Identifying the right birth location & provider for me
Many people find themselves choosing a pregnancy/birth doctor or midwife for a lot of reasons:
- Close to work location, so easy to get to appointments
- Found them on my insurance website
- They were my gynecologist before I got pregnant
- My family/friend/co-worker used them
- They came up at the top of a Google search.
Once the doctor or midwife is selected, the birth location is all but decided. Or it works the other way around, you choose a facility near you and find a provider who works there. These may not be the wrong reasons to make a choice, but there are more things to be considered.
It is important to be thoughtful about these decisions because research shows that they really matter! Being extremely thoughtful about who will provide your perinatal care and where you will meet your baby for the first time deserve careful consideration. The information and resources on this page can help you to identify what might be the right choices for you and your family. You can take this short quiz to see where you line up? It is interesting to have the other parent do it separately, to see if you both have the same thoughts. Below the quiz are questions to ask a provider. You will also find a downloadable version to take to appointments!
If you would like to chat about anything related to your pregnancy, birth or postpartum, I would be happy to offer you a 15 minute info session to help you get clarity or head in the right direction for you. You can schedule that here.
Questions to ask your potential or current provider
Here is a very comprehensive list of questions that originate from best practice and evidence based information on labor and birth. You can use it to help you make decisions about who might be the right doctor or midwife for you. At the bottom of this list you will find a downloadable version for you to take with you to any provider interviews/meet and greets or prenatals that you do. The download includes space for you to take notes.
This was adapted from a consumer brochure from Choices in Childbirth.
1. Will you be at my birth? At what point in the labor will you join me? Who cares for me before that? Under what circumstances do I get admitted to the hospital? For out of hospital midwives, what circumstances might cause me to transfer from your care during pregnancy? During labor? Postpartum?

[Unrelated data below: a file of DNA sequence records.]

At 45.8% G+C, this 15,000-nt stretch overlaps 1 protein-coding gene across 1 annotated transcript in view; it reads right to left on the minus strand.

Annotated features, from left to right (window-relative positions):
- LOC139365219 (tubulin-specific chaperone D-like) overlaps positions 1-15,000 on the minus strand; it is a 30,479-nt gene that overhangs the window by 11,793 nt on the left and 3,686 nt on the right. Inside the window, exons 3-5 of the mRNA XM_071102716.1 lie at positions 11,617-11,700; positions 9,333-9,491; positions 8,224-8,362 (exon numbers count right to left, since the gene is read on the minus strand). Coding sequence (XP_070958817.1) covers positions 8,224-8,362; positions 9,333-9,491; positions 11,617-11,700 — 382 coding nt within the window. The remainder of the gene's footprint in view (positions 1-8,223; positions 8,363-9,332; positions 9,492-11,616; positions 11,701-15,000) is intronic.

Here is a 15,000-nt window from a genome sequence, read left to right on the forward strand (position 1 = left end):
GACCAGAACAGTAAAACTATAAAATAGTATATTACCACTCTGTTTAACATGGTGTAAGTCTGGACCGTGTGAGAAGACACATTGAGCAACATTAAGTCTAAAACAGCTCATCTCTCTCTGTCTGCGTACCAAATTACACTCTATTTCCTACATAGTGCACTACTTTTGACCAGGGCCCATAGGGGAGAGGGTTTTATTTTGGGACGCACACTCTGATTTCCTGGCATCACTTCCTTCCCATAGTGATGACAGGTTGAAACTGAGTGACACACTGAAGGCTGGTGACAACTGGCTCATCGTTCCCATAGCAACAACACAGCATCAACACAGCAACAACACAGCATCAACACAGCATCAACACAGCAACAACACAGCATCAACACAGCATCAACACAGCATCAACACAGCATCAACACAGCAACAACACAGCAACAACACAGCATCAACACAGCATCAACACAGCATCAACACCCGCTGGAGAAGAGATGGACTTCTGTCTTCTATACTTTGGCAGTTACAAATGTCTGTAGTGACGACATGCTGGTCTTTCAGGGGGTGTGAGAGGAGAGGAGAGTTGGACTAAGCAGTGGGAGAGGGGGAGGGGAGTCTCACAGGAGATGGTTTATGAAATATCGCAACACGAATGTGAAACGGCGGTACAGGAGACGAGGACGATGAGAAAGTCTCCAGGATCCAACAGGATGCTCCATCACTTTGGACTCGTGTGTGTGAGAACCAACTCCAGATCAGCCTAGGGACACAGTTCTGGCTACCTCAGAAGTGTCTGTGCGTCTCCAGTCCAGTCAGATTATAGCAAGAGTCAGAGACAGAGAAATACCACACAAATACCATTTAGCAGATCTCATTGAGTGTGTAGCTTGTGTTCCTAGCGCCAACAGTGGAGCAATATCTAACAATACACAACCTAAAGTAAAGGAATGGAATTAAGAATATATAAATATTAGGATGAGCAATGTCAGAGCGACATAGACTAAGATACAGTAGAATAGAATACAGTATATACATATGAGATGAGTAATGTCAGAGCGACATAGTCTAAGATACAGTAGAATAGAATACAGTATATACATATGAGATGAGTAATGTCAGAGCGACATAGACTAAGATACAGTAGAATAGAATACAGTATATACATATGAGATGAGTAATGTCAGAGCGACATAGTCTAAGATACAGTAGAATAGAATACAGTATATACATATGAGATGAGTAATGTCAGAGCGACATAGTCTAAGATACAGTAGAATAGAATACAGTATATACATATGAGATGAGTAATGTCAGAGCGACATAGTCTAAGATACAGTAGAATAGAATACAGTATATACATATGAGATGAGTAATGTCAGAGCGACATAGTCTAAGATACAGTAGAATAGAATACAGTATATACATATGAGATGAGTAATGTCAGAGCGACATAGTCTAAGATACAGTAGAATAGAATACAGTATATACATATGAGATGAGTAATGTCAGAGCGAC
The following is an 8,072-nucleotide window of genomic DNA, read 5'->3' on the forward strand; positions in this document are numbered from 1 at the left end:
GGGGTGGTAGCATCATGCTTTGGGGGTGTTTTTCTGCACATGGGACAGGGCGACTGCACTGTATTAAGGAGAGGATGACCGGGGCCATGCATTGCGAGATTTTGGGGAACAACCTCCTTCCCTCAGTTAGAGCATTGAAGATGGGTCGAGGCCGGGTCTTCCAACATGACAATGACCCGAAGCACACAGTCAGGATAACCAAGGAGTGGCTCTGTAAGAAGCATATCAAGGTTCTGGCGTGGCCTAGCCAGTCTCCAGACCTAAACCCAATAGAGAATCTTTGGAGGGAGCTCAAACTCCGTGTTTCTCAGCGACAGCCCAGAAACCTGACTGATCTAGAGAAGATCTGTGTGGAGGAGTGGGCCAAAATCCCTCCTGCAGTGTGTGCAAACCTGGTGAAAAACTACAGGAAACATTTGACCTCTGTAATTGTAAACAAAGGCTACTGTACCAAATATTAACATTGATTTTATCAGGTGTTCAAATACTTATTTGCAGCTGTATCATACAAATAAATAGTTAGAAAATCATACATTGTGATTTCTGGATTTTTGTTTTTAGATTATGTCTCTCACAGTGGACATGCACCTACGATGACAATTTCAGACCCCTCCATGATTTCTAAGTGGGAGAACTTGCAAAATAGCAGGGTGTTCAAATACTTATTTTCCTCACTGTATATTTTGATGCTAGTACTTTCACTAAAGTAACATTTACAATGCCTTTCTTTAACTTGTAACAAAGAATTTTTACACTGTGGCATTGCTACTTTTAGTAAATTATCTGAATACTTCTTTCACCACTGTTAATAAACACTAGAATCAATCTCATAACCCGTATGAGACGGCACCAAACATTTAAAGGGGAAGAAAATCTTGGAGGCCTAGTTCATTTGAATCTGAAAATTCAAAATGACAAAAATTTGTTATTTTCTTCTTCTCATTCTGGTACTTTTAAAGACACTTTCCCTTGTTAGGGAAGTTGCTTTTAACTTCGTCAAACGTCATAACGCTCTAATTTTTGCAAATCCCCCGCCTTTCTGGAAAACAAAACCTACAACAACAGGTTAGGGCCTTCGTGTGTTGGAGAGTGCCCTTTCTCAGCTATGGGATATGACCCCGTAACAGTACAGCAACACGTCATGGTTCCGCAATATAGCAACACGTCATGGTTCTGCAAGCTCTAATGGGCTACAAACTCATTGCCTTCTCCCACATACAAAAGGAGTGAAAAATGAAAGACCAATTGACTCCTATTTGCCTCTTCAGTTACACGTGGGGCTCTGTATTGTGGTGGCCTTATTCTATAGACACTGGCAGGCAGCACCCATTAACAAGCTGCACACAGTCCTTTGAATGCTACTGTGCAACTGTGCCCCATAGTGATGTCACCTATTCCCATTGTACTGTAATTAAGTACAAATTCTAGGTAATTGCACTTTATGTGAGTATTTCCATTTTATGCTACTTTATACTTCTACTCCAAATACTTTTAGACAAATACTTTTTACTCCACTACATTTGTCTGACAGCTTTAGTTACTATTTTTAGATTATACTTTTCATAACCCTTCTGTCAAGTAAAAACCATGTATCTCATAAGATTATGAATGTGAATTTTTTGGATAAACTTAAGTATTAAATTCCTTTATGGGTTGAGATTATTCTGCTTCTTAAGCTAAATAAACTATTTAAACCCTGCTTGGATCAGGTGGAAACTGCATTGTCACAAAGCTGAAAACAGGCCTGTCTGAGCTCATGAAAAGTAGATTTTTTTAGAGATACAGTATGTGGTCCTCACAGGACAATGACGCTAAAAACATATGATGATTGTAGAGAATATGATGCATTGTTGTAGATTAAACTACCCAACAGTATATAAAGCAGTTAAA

2. Is there a limit to the number of people who can accompany me during my birth? during postpartum? How do you feel about a birth doula joining my birth team?
3. Will you encourage me to eat and drink in labor?
4. If I were interested in having an unmedicated birth, how would you support me in this goal?
5. What comfort and coping measures do you recommend? What do you encourage your patients to do that helps them during their labor and birth? Can I labor in water?
6. What would your recommendations be if my water breaks before contractions have begun and I am GBS negative? What if I was GBS positive? How long after my water breaks would you recommend induction if my labor doesn’t start on its own? Can I still use a tub/shower after my water breaks?
7. What are your protocols regarding my due date, i.e. inducing labor at 39 weeks, 40 weeks? 41 weeks? 42 weeks? If I am approaching my due date and tests show that my baby and I are doing well, can I wait until labor starts on its own? What if I was past my due date and we are both doing well?
8. Do you believe in active management of the first stage of labor? For example, would progress of less than one cm per hour call for artificial rupture of membranes (AROM) or Pitocin augmentation? If everything is fine with me and my baby, will I be able to labor at my own pace and for as long as I need?
9. If you feel that labor has to be stimulated, what methods do you recommend? Does this change at 41 weeks or 42 weeks?
10. What is your protocol regarding the following procedures and how often do you perform them?
- Heparin/Saline Lock IVs
- Continuous versus intermittent fetal monitoring Internal fetal monitoring
- Artificial rupturing of the membranes (AROM)Assisted vaginal delivery (forceps/ vacuum)
11. If I want pain medication during my labor, what are my options if was birthing with you? Narcotics? Nitrous Oxide? Epidural? Combined Spinal Epidural? Local anesthetic for repairs if necessary?
12. What is your cesarean rate? What factors do you believe contribute to that rate? What is your VBAC success rate and how many do you attempt each year? What are your standard protocols for VBAC parents? Will you support me in a VBAC after two cesareans?
13. Will I be able to choose the position in which I will push and give birth such as side-lying, all fours, or squatting? Do you have birth stools and squatting bars available? Can I give birth in the water?
14. Do you believe in active management of the third stage, delivery of the placenta? If everything is fine with me and my baby, would I be able to birth my placenta at my own pace?
15. Can my baby remain with me at all times from the moment of birth? Do you support skin-to-skin contact between my baby and I immediately after birth?
16. Will you support me if I want to wait until my baby's umbilical cord has completely stopped pulsing before it is clamped and cut?
17. How will you and your colleagues support me as I initiate breast/chestfeeding? Can we delay newborn procedures until feeding has been initiated and I am ready for the procedures to happen?
18. For hospital midwives and family practice doctors: Under what circumstances would I transfer out of your care to an obstetrician?
19. For community (out of hospital) midwives: How long will you stay with me after my baby is born?
20. For community midwives: What is your rate of transfer to the hospital? Who are your back up midwives? Will I be able to meet or interview them? Which hospitals do you transfer to? Who are your consultant obstetricians?